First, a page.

All embodiments of the invention, whether specifically disclosed herein or not, will not necessarily have all of the above advantages, nor the same combinations of advantages. Moreover, users of the invention, manufacturers of components or complete systems involving the invention and other persons skilled in the art may identify, with the aid of the present disclosure and/or through experience with the invention, embodiments that inherently include advantages not discussed above.

It will be appreciated that certain features of the invention, which are, for clarity, described in the context of separate embodiments, may also be provided in combination in a single embodiment. Conversely, various features of the invention, which are, for brevity, described in the context of a single embodiment, may also be provided separately or in any suitable sub-combination.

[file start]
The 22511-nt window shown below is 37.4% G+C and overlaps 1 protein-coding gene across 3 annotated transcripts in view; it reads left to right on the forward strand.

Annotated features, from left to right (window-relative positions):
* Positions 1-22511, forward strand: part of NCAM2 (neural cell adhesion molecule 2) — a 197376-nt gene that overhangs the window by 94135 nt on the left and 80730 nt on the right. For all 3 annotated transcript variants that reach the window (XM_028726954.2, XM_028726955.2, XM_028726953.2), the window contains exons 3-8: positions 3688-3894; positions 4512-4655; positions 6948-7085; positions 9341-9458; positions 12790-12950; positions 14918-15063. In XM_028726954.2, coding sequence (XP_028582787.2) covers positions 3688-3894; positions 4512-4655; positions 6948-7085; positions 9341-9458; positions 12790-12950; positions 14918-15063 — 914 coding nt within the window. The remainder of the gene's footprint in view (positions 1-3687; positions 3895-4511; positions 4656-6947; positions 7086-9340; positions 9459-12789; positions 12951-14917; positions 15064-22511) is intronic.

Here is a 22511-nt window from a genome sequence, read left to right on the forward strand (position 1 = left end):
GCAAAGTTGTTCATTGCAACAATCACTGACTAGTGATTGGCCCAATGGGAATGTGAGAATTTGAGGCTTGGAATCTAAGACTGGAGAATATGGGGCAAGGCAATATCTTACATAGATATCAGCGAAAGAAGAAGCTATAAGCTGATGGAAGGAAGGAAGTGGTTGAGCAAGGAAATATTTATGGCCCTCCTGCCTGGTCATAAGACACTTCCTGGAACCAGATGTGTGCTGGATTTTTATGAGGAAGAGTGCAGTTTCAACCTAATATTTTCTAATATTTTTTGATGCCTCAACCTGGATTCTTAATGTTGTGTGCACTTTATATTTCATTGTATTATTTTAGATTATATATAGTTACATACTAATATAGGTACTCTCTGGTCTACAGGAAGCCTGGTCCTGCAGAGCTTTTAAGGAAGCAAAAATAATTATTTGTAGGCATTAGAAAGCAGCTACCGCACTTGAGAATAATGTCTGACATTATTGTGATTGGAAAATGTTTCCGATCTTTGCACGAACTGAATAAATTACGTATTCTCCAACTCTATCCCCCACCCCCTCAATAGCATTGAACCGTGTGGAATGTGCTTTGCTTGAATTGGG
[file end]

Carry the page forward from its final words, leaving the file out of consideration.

Although the invention has been described in conjunction with specific embodiments thereof, it is evident that many alternatives, modifications and variations will be apparent to those skilled in the art. Accordingly, it is intended to embrace all such alternatives, modifications and variations that fall within the spirit and broad scope of the appended claims.

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Classifications
U.S. Classification48/61, 423/644, 423/648.1, 423/657, 48/197.00R
International ClassificationB01J7/00, C01B6/24, H01M8/06, C01B3/36, C01B3/08, C01B3/02
Cooperative ClassificationY02E60/36, Y02E60/50, H01M8/065, B01J7/02, C01B3/08
European ClassificationC01B3/08, H01M8/06B4
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Owner name: HIRSCH, ROBERT L, VIRGINIA
Effective date: 20100820
Free format text: ASSIGNMENT OF ASSIGNORS INTEREST;ASSIGNOR:HIRSCH, GREGORY SCOTT;REEL/FRAME:025025/0617